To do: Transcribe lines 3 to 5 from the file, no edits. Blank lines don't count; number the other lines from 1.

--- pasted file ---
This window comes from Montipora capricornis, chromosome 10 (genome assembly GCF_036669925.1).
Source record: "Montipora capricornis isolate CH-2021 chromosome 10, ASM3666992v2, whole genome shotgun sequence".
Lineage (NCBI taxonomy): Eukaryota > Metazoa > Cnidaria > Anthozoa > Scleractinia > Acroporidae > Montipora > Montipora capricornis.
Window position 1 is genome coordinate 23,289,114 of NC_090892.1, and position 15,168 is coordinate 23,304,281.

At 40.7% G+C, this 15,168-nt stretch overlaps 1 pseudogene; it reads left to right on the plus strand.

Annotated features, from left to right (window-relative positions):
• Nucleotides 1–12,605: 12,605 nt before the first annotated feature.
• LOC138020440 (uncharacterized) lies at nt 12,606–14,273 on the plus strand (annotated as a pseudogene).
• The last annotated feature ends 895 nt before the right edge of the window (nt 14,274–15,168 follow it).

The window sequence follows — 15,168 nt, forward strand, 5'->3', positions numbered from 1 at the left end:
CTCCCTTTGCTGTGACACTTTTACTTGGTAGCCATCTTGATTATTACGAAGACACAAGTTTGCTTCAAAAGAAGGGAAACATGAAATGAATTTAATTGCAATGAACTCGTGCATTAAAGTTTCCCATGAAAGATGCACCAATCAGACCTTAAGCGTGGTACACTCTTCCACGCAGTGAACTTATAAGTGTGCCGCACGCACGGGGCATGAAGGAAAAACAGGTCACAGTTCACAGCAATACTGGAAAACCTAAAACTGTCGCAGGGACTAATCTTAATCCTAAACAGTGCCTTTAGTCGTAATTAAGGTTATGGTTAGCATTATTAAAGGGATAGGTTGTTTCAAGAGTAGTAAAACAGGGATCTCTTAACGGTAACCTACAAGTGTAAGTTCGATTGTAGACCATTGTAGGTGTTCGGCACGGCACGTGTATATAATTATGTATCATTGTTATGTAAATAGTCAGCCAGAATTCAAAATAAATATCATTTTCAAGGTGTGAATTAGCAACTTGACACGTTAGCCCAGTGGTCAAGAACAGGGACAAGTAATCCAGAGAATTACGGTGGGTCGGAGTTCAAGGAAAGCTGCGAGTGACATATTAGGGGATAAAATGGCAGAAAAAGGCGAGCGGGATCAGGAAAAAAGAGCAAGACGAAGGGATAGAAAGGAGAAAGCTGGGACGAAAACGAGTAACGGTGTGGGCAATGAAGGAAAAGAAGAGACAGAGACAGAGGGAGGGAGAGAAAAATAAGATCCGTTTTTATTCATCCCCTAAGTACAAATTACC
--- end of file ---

Lineage (NCBI taxonomy): Eukaryota > Metazoa > Cnidaria > Anthozoa > Scleractinia > Acroporidae > Montipora > Montipora capricornis.
Window position 1 is genome coordinate 23,289,114 of NC_090892.1, and position 15,168 is coordinate 23,304,281.

At 40.7% G+C, this 15,168-nt stretch overlaps 1 pseudogene; it reads left to right on the plus strand.